Fortunately, a large constituency of the online world refuses to join Soderbergh's titterers. It is taking action, writing to Congress and fighting against the dying of the enlightened Internet. Happily, this panoply against the disembowling of the Internet includes a wide range of organisations and individuals, many of whom can be found bickering in other circumstances, including Google and Microsoft. You might assume that the fightback would also include the Internet hosting providers of the world. And you would be correct. With one glaring and shameful exception: GoDaddy. We do not make a habit of dissing or even merely discussing our competitors. It is unprofessional and usually seems peevish at best; however, in this case, when the whole industry is standing up against the forces of darkness, we wish to join our ethically-sound competitors in drawing to attention such obnoxious behaviour. This is not the first time that GoDaddy has courted controversy. But this time, it doesn't seem merely happy to exterminate the odd pachyderm: it is eager to help to destroy the Internet that gives it profit. Such behaviour brings the whole hosting industry into disrepute, and we join our honourable competitors in countering this crawlingly tawdry display.
A large campaign has formed to urge people move their domains from GoDaddy in protest at their behaviour. It might be self-serving of us to support such a campaign. After all, capitalism enjoys nothing more than the opportunity to kick a competitor when it is down. This really does go beyond that for us, though. We have always revelled in the miracle of the open Internet, and feel an existential shudder in our core whenever someone attacks it. Thus, if you have domains with GoDaddy, our hostmistress will be happy to advise how to transfer them to someone more ethical. Whilst we would, of course, be delighted to take the domains under our own wing, we will also be happy to advise on how to transfer your domains to any competitor of ours more ethically sound than GoDaddy. This means so much to us that we would prefer to take the hit in time and effort to give business to a reputable competitor than to see GoDaddy remain unscathed by their wilful defilement of the miracle that sustains us all.
Update: After a flurry of bad publicity, GoDaddy have just announced that they will no longer support SOPA after all, although apparently they still support its principles.
The Art of GETTING Excellent Tech Support
There are a many tales of horrible technical support experiences. Listless automatons who seem to be reading from a laminated script. Long call queues leading nowhere. An infuriating refusal to allow you to speak with someone who can actually solve your problem. Being stuck as a modern-day Sisyphus in an eternal "support escalation" hell.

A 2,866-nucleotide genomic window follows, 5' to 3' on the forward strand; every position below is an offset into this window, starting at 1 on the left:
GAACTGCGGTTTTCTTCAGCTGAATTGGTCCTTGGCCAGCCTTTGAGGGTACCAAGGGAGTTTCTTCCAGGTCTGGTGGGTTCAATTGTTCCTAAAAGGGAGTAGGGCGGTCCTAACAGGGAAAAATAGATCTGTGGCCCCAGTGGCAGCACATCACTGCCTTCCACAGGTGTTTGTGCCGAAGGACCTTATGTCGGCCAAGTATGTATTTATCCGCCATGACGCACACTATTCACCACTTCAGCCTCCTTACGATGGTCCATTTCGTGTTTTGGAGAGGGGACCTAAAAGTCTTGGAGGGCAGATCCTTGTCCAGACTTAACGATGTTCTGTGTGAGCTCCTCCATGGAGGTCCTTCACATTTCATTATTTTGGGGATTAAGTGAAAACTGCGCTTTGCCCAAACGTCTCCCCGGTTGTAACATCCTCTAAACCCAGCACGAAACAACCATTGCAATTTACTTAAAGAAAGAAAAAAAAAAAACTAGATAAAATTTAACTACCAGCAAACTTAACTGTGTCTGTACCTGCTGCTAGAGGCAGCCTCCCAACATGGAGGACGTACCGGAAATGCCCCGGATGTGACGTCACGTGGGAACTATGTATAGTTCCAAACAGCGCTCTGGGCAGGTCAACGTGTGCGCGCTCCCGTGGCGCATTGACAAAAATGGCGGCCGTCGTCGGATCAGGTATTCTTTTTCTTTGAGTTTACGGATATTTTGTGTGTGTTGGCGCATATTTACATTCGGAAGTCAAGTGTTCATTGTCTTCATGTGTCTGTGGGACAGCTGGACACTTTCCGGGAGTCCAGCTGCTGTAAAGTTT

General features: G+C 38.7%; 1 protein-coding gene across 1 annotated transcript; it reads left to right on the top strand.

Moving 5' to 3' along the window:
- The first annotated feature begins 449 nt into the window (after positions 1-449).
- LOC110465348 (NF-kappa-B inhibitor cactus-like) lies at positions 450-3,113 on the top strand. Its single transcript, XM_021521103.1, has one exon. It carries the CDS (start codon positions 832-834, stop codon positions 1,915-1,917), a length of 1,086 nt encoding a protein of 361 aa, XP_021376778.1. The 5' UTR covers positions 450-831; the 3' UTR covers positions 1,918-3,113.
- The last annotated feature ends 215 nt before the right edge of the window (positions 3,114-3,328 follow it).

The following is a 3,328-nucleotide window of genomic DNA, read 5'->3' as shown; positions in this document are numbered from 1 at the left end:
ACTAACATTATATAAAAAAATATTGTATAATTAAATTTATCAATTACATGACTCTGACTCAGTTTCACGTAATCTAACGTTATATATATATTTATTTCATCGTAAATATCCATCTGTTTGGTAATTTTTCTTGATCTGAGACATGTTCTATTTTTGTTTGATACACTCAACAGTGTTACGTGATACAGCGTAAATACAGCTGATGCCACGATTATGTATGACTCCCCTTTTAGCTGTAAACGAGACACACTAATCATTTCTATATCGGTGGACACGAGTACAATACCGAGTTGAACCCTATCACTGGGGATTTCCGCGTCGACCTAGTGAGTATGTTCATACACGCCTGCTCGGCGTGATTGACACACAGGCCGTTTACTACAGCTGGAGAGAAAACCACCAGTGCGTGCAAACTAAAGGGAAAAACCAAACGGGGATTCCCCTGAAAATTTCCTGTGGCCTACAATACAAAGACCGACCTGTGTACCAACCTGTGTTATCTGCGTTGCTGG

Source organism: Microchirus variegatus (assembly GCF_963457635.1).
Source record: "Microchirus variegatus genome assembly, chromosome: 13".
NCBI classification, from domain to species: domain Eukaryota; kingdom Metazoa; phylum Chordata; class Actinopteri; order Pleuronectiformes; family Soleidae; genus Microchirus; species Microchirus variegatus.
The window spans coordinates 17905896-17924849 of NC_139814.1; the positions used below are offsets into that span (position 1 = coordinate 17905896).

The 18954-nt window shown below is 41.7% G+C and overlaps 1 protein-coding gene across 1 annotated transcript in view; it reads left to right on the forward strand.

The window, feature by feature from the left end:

Of course, the primary response to such tales is to use a more competent, humane organisation. One like ours (hey, this is the Positive Internet blog, after all :-) We do try really hard not to be jobsworths. We get our hands dirty. We try to act as if those seeking support pay our salaries. Because, well, they do.
We like Email as a primary support medium. It means that you can paste us copies of logs, we can type the exact URL you need to visit without having to spell each letter out on the phone. It means that you have a full written record of the ongoing issue, and a later reference for how we solved it. In all, Email is perfect for this. Of course, too many organisations have tainted the form as an effective support channel. They take too long to respond, or don't respond at all. And when they do respond, it's illiterate, haughty or confused. We try very hard not to be that sort of company. Our 3-working-hour support promise and related efforts underlie this.
All this said, even with the best support team, getting help is a two-way street. There are things you can do when seeking support that can help you massively in getting good answers quickly. I'll present you here with some tips, all based on real-world examples. Some might seem obvious. Even then, you'd be surprised how often the obvious is overlooked:
Set your subject
The subject-line of your mailed support request is what the team sees when they scan a list of tickets. As such, they can be useful in quickly identifying which ticket is yours and in offering a quick summary of the problem. As such, it's puzzling how many people set their subject line to something generic like "urgent" or "help please". Or nothing at all. Instead, use a short, descriptive, identifying subject which will help the right people in the team get to your ticket more quickly. For example, let's say that one of your database queries is timing out, and you'd like help in identifying why. You might have the subject as something like:
Subject: Simple DB query on www.example.com times out
I think you'll agree that this will get the DB experts' attention more rapidly than something like:
This is especially true if the ticketing system is full of "urgents". Again, it may or may not surprise you to realise that many "urgent" subjects are not urgent in any reasonable interpretation of the word. Indeed, the word has become so devalued in support circles that it's seen as crying wolf. So, ironically, if your problem really is urgent, try not to use the word "urgent" if you want to get good support.
Say who you are
We certainly try to get to know our clients, and get quite good at identifying Email addresses and the like; however, you'd be surprised how often we receive a mail from an unrecognised address, asking for help on an unidentified site. What would you do if you received a message like this?:
Subject: site down
From: BR <email@example.com>
Hi. My site is down. Can you tell me when it is going to come back up?
Who are you? Are you even a client of ours? What site are you talking about? Of course, our first response will have to ask all these questions, which will just mean that the actual help will be delayed. Mention your name, the organisation for whom you work and any usernames/domains/server names in question. Yes, it'll take an extra few keystrokes, but I promise you that the disambiguation will save time and get your ticket answered more quickly.